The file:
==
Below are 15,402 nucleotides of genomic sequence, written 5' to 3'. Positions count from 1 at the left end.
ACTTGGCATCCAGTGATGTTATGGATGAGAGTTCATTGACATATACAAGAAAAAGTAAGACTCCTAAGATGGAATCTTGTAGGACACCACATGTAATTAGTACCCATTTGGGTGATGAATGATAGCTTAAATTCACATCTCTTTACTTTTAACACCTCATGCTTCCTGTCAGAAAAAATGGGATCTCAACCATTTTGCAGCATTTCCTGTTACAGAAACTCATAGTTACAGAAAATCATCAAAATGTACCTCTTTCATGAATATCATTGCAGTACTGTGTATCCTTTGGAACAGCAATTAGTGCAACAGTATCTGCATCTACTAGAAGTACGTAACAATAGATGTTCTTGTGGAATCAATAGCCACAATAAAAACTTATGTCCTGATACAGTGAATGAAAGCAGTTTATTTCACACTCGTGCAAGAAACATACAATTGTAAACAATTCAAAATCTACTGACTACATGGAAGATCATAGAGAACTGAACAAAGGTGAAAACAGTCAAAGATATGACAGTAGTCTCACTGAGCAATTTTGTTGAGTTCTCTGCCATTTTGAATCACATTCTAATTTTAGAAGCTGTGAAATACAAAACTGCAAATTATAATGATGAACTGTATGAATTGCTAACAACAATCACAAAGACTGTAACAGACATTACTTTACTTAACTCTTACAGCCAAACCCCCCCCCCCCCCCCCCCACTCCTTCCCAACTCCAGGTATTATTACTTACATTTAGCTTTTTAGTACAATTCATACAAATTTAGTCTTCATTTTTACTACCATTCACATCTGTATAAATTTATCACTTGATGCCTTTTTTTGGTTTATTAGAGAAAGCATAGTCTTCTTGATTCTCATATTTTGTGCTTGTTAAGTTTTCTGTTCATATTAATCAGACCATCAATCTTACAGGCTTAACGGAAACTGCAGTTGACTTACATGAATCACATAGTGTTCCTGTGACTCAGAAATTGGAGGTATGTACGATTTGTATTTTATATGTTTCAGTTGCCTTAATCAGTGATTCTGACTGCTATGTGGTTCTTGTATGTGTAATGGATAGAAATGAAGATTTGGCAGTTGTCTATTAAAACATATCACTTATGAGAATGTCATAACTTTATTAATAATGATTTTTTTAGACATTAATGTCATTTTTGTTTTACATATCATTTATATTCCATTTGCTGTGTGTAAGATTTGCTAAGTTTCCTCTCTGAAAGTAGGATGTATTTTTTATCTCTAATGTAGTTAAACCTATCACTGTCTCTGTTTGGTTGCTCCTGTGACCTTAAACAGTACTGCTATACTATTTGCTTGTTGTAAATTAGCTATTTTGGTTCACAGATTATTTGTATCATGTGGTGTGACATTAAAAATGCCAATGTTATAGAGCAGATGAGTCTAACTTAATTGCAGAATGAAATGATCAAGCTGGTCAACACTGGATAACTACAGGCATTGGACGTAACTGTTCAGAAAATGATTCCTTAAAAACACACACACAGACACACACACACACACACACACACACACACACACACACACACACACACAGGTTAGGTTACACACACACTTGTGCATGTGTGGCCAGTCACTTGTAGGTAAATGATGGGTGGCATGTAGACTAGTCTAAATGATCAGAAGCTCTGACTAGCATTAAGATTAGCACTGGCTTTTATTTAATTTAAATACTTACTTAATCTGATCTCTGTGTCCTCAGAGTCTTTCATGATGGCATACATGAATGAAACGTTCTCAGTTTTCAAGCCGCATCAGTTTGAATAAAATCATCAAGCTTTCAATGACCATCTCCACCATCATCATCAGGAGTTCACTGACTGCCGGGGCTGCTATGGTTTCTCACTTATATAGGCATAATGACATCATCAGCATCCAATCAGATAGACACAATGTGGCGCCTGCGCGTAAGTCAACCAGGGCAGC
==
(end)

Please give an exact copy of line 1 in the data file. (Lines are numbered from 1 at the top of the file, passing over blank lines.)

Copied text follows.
Below are 15,402 nucleotides of genomic sequence, written 5' to 3'. Positions count from 1 at the left end.